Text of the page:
Is eSIM the missing link for chipset manufacturers?
The eSIM is poised to radically transform modern connectivity. It won't just improve the devices we use, but the processes through which they are created.
An embedded SIM chip (eSIM) is soldered onto a device's motherboard during manufacturing. Users can then download a SIM profile as soon as they switch on.
It's entirely rewritable, removing the need for a consumer to procure an external SIM card every time they want to change their network provider. With an embedded chip, all the internal elements of a device are self-contained and don't need to be removed, saving space and allowing for more durability and water-resistance. For the consumer, it's nothing but good news.
But before a device makes it that far, a long and complex process of manufacturing, software design, and industry cooperation must be completed. The production chain for something as small as a smartphone or a connected watch consists of multiple different elements, all of which are essential but largely separate.
An Original Equipment Manufacturer (OEM) will design and assemble the final product, but SIM vendors, software designers, and chip foundries must also play their part.
The eSIM and the Chipset
So how does the eSIM change this? Two ways: by simplifying the production process, and by opening new channels of cooperation and collaboration between the disparate links of the connected device industry.
One of the first links in the production chain for any 'smart' device is the chipset manufacturer. These are the companies that assemble the essential information processing systems – silicon-mounted chipsets – that OEMs will need to make their devices function. Their role has always been essential but limited—until now.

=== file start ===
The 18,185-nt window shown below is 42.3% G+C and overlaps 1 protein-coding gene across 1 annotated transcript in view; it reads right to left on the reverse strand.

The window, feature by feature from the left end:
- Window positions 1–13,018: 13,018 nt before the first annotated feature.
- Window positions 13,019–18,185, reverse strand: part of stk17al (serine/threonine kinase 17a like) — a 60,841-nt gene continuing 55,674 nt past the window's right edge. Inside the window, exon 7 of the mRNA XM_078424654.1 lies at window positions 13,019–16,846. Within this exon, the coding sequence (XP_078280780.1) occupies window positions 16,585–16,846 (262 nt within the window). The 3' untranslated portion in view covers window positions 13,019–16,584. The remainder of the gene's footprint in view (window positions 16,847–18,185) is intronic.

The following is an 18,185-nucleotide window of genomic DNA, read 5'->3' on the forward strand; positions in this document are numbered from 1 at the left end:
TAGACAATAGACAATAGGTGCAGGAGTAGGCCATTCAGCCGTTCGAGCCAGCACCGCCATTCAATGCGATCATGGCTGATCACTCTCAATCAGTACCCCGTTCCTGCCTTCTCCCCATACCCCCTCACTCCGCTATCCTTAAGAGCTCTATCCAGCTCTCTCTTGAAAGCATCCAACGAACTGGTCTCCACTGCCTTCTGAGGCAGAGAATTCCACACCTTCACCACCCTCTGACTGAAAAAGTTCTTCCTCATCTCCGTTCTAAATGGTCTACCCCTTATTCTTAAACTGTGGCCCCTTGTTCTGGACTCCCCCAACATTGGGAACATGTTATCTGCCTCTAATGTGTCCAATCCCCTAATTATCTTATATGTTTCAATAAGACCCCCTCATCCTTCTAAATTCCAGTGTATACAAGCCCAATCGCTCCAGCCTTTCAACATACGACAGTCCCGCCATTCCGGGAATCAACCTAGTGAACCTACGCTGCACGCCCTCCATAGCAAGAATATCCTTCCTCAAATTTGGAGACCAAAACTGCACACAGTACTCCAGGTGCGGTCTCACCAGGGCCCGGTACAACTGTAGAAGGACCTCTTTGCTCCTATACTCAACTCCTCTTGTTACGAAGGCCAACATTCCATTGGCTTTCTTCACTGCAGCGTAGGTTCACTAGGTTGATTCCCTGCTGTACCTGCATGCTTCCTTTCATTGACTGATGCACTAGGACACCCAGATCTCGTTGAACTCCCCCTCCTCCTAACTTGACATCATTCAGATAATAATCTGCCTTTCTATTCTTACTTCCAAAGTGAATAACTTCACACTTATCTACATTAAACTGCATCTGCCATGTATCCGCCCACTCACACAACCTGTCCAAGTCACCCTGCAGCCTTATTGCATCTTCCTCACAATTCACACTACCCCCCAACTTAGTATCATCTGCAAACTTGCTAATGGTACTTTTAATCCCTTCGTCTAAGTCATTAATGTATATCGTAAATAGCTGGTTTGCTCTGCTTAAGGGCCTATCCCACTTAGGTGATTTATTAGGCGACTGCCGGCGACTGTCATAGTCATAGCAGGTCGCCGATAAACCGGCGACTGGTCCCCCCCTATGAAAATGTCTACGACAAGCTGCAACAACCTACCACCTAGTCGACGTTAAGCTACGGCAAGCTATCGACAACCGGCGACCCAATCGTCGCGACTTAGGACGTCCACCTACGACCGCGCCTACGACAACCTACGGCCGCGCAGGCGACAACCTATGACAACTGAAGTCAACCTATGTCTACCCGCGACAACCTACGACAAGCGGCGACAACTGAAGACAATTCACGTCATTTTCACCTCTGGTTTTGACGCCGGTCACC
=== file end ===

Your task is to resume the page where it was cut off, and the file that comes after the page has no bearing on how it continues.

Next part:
In June 2018, STMicroelectronics – a Geneva-based company – became the first chipset manufacturer to gain GSMA-certification for eSIM integration. This means they can now sell chipsets with a rewritable eSIM built in. When an OEM buys their chips for a device, that package will include instant connectivity.
However, the eSIM won't just simplify things—for chipset manufacturers, it could be the basis for new partnerships and increased relevance within the value chain.
A New Role to Play
If chipset companies want to, they can still sell their product to OEMs, who would then decide how best to provision the connectivity in their devices. However, the chipset manufacturers could also take on the connectivity question themselves, by striking deals directly with SIM operating system (OS) providers and MNOs.
By working with SIM OS providers, network operators and cutting out the middleman, a company like STMicroelectronics could make their eSIM-enabled chipsets compatible with specific connectivity partners, giving them increased power within the connected device market.
Instead of losing their relevance as soon as the chips have been shipped to the OEM, deals made at this early stage could reverberate all the way to the consumer's experience.
What Comes Next?
There's an understandable concern that having a device locked to a specific network might deter users from picking that product.
However, promoting certain 'preferred' networks is likely to become an initial industry standard. Device makers like Apple have already started establishing partnerships with specific connectivity providers—the Apple Watch 3 carries an embedded SIM chip that is only compatible with EE in the UK. Chipset manufacturers can safely take the lead and enjoy the advantages that this move offers them. As this practice becomes more pervasive – which we expect – SIM manufacturers can benefit from recurring revenue streams.
In every aspect of the production chain, the eSIM can give manufacturers new ways to simplify and streamline the process. Chipsets could soon be shipped to an OEM with the SIM OS and full connectivity enabled, and the MNOs can gain cast-iron assurances that their services will be promoted in any device that carries their partners' chips.
Once again, it's a chance to build dynamic connections between previously isolated sections of the value chain—to create a simpler, more effective structure within connected device production. For OEMs, SIM OS providers, MNOs, and chipset manufacturers alike, the eSIM presents an opportunity that can't be missed.
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